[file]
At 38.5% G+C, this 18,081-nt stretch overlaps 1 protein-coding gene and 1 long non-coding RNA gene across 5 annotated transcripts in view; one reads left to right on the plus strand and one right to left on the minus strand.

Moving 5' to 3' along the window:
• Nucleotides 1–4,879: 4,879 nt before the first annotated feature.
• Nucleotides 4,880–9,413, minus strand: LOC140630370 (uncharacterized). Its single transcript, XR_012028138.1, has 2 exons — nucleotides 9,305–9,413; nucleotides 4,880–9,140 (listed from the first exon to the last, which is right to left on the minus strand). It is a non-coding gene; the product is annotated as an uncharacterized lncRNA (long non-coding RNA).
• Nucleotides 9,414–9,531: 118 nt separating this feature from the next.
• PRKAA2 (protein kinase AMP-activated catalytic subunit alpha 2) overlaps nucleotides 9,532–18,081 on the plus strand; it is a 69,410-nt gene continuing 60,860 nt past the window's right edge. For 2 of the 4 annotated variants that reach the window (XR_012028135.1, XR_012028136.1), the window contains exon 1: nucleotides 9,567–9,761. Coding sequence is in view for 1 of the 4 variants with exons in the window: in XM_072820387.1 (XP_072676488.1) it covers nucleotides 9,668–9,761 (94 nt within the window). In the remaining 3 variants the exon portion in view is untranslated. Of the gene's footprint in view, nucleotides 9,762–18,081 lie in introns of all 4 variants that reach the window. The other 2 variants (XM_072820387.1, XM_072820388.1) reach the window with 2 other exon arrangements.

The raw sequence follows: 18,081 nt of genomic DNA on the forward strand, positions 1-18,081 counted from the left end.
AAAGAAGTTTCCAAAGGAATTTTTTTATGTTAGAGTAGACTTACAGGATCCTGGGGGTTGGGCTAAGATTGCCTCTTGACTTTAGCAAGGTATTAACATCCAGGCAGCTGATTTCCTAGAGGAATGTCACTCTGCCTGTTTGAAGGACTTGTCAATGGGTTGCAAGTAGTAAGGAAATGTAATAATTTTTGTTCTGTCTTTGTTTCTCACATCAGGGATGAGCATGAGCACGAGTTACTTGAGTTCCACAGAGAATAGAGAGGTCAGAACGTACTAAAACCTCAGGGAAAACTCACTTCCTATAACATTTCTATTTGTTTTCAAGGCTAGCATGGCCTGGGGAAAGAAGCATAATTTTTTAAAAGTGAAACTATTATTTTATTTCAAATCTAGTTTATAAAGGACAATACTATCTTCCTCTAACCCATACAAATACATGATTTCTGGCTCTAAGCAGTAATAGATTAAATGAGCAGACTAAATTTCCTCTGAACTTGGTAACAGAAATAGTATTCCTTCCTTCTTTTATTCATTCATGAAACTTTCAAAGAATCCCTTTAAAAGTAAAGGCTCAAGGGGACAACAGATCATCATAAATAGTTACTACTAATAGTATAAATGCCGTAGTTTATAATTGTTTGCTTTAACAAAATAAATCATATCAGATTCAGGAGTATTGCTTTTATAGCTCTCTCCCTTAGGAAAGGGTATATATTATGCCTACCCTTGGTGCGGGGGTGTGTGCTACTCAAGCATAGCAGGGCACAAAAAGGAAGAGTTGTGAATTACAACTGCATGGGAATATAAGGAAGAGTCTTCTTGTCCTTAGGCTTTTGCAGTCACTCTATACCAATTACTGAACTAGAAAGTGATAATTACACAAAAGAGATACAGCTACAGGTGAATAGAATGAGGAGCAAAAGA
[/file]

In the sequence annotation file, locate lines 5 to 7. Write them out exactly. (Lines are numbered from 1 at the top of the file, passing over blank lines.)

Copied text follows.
• Nucleotides 9,414–9,531: 118 nt separating this feature from the next.
• PRKAA2 (protein kinase AMP-activated catalytic subunit alpha 2) overlaps nucleotides 9,532–18,081 on the plus strand; it is a 69,410-nt gene continuing 60,860 nt past the window's right edge. For 2 of the 4 annotated variants that reach the window (XR_012028135.1, XR_012028136.1), the window contains exon 1: nucleotides 9,567–9,761. Coding sequence is in view for 1 of the 4 variants with exons in the window: in XM_072820387.1 (XP_072676488.1) it covers nucleotides 9,668–9,761 (94 nt within the window). In the remaining 3 variants the exon portion in view is untranslated. Of the gene's footprint in view, nucleotides 9,762–18,081 lie in introns of all 4 variants that reach the window. The other 2 variants (XM_072820387.1, XM_072820388.1) reach the window with 2 other exon arrangements.

The raw sequence follows: 18,081 nt of genomic DNA on the forward strand, positions 1-18,081 counted from the left end.